U.S.
v.
Truesdale

United States Court of Appeals, Fourth CircuitNov 20, 2009
352 Fed. Appx. 803 (4th Cir. 2009)

No. 09-4253.

Submitted: November 17, 2009.

Decided: November 20, 2009.

Appeal from the United States District Court for the Middle District of North Carolina, at Winston-Salem. James A. Beaty, Jr., Chief District Judge. (1:08-cr-00190-JAB-1).

Louis C. Allen III, Federal Public Defender, Eric D. Placke, Assistant Federal Public Defender, Greensboro, North Carolina, for Appellant. Paul Alexander Weinman, Office of the United States Attorney, Winston-Salem, North Carolina, for Appellee.

Before WILKINSON, MICHAEL, and KING, Circuit Judges.

Affirmed by unpublished PER CURIAM opinion.

Unpublished opinions are not binding precedent in this circuit.


Terry Thompkins Truesdale appeals from his convictions for possession with intent to distribute crack cocaine and possession of a firearm by a convicted felon and his resulting 188-month sentence, entered pursuant to his guilty plea. On appeal, counsel has filed an Anders brief, concluding that there are no meritorious issues for appeal but questioning the reasonableness of Truesdale's sentence. Although informed of his right to do so, Truesdale has not filed a pro se supplemental brief. After a thorough review of the record, we affirm.

Truesdale asserts that his sentence was longer than necessary to achieve the goals of sentencing, especially given the disparity between the crack and powder cocaine Guidelines and their effect on his advisory Guidelines range. While Kimbrough v. United States, 552 U.S. 85, 109-10, 128 S.Ct. 558, 169 L.Ed.2d 481 (2007), held that a district court may conclude that the Guidelines' crack cocaine/powder cocaine disparity yields a sentence greater than necessary, Kimbrough did not hold that a district court must conclude that any sentence within the Guidelines involving crack cocaine yields a sentence greater than necessary.

In his plea agreement, Truesdale waived his right to appeal in certain limited circumstances. Because the Government has not asserted the waiver as a bar to this appeal, we do not consider it. See United States v. Blick, 408 F.3d 162, 168 (4th Cir. 2005).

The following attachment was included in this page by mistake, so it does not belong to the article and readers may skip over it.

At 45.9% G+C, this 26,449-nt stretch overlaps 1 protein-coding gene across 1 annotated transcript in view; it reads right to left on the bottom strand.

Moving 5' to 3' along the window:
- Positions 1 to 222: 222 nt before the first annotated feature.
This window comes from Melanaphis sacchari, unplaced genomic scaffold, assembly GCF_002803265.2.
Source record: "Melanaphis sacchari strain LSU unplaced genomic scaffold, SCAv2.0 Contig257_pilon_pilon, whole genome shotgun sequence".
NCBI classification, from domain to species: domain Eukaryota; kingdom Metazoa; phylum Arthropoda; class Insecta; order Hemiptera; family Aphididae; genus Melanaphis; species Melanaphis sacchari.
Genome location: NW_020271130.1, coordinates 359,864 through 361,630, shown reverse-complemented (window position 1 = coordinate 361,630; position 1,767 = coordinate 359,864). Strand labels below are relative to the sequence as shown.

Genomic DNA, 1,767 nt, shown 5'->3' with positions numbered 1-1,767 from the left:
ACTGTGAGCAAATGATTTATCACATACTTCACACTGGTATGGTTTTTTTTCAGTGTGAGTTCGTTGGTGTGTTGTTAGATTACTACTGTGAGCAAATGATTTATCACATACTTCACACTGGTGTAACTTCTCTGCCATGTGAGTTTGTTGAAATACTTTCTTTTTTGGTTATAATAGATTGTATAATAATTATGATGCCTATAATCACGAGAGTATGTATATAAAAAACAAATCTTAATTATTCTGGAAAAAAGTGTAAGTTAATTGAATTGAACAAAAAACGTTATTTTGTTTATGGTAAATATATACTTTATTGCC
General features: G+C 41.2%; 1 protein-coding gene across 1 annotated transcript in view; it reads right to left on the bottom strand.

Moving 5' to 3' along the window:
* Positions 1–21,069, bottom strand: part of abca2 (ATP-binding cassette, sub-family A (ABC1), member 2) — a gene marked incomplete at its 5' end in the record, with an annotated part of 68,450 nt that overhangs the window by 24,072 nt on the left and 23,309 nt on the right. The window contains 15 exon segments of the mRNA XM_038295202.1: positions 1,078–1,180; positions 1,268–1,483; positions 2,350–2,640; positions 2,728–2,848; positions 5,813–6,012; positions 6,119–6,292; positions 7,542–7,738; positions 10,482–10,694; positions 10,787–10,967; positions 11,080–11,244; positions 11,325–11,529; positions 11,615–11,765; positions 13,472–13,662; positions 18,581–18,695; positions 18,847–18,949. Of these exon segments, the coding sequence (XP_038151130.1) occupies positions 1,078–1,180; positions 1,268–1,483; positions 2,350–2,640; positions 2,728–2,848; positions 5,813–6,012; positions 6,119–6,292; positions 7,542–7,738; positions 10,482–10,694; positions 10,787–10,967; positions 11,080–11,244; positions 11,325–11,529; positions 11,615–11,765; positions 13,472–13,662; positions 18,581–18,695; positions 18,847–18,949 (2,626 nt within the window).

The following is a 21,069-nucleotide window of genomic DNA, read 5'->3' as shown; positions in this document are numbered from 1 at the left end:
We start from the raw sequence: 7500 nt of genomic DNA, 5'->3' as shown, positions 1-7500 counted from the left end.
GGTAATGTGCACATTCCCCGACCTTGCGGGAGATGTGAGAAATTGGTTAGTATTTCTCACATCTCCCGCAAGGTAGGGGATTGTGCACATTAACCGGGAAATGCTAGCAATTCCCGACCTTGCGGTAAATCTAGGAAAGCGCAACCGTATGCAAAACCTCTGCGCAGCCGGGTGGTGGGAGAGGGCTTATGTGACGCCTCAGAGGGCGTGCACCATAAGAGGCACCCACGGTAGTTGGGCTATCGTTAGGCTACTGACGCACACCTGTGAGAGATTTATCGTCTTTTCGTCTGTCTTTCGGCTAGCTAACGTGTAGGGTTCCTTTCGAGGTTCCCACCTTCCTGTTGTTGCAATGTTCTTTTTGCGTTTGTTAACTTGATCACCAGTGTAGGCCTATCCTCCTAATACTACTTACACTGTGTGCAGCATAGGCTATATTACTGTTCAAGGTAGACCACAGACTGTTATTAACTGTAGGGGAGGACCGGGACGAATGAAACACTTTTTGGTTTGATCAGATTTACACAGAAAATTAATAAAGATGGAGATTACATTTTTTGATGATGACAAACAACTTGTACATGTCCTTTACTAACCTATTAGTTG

Here, the district court clearly was not sentencing based solely upon the advisory Guidelines range. The court understood its discretion and relied upon the nature and circumstances of the offense, Truesdale's prior record, his prior involvement with controlled substances, and his status as a career offender to conclude that a sentence within the Guidelines range was appropriate. Thus, we hold that the court did not abuse its discretion and imposed a reasonable sentence. See United States v. Pauley, 511 F.3d 468, 473 (4th Cir. 2007) (standard of review); United States v. Go, 517 F.3d 216, 218 (4th Cir. 2008) (applying presumption of reasonableness to sentence within properly calculated Guidelines range).

In accordance with Anders, we have reviewed the entire record in this case for meritorious issues and have found none. Thus, we affirm Truesdale's convictions and sentence. This court requires that counsel inform his client, in writing, of his right to petition the Supreme Court of the United States for further review. If the client requests that a petition be filed, but counsel believes that such a petition would be frivolous, then counsel may move in this court for leave to withdraw from representation. Counsel's motion must state that a copy thereof was served on the client. We dispense with oral argument because the facts and legal contentions are adequately presented in the materials before the court and argument would not aid the decisional process.

AFFIRMED.